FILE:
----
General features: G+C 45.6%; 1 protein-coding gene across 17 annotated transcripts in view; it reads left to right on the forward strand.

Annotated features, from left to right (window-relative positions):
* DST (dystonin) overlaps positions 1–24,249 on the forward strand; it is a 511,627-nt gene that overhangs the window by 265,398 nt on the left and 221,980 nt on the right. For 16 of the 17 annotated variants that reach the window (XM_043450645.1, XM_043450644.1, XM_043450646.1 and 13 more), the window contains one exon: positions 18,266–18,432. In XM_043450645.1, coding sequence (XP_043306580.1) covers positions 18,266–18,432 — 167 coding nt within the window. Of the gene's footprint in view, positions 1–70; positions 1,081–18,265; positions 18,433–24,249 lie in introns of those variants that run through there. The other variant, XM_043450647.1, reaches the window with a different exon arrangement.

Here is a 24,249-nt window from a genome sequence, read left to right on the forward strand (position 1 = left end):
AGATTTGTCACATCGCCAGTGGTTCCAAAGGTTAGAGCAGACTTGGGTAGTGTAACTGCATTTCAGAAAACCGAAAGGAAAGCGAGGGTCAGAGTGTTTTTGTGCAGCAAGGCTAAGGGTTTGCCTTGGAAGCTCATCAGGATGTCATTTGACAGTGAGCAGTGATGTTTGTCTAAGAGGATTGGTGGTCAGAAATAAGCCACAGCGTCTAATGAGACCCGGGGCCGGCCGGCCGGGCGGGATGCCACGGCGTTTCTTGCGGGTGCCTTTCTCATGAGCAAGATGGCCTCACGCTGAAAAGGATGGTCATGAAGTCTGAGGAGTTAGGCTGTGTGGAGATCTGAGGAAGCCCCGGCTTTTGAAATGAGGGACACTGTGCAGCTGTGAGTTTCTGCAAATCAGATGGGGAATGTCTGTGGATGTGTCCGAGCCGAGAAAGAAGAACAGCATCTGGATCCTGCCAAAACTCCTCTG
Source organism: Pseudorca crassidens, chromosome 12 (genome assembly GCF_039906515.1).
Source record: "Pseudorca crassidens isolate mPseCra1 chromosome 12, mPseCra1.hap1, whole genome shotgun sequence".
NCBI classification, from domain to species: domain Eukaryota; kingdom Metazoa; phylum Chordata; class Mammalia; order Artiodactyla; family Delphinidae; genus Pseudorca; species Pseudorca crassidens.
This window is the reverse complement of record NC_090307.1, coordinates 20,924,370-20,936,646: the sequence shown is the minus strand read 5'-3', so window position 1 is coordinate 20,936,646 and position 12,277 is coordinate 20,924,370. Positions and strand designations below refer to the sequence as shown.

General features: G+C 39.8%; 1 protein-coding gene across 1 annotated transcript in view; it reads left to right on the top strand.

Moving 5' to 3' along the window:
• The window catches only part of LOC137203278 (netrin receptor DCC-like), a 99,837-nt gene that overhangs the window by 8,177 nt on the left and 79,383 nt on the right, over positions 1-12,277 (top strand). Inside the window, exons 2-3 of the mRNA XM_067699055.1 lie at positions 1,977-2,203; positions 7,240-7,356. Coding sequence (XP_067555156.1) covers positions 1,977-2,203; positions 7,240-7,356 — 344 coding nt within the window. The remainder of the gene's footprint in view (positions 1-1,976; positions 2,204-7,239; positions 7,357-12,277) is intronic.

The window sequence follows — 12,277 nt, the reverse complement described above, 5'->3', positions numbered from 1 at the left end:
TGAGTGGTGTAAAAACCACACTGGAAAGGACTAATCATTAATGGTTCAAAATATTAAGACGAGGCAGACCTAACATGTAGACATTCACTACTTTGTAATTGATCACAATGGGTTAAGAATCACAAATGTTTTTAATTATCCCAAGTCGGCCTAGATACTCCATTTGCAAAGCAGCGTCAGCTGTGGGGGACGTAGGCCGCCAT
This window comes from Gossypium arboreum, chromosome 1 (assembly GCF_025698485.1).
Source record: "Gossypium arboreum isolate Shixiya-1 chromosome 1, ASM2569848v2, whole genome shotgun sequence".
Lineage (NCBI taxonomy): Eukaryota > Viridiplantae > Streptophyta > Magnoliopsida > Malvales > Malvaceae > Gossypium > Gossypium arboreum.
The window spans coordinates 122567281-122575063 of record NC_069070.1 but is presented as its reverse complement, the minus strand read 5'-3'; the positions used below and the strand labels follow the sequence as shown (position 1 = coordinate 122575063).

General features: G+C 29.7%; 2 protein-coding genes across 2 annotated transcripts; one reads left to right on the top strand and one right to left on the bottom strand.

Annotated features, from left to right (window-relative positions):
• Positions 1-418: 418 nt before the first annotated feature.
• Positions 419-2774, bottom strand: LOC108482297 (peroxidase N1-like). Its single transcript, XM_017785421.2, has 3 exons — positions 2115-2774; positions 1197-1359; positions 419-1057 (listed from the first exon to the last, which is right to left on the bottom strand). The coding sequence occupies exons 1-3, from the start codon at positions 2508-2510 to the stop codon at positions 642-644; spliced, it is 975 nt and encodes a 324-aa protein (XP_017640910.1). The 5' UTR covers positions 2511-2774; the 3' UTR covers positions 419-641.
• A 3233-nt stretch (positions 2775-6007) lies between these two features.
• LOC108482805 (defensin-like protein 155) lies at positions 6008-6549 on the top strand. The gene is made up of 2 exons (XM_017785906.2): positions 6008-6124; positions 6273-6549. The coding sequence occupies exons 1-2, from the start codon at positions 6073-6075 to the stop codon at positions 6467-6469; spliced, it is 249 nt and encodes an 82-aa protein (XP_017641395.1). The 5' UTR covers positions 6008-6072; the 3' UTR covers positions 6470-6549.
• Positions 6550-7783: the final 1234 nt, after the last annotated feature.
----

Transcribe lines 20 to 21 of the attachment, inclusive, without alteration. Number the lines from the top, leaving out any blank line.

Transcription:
Annotated features, from left to right (window-relative positions):
• Positions 1-418: 418 nt before the first annotated feature.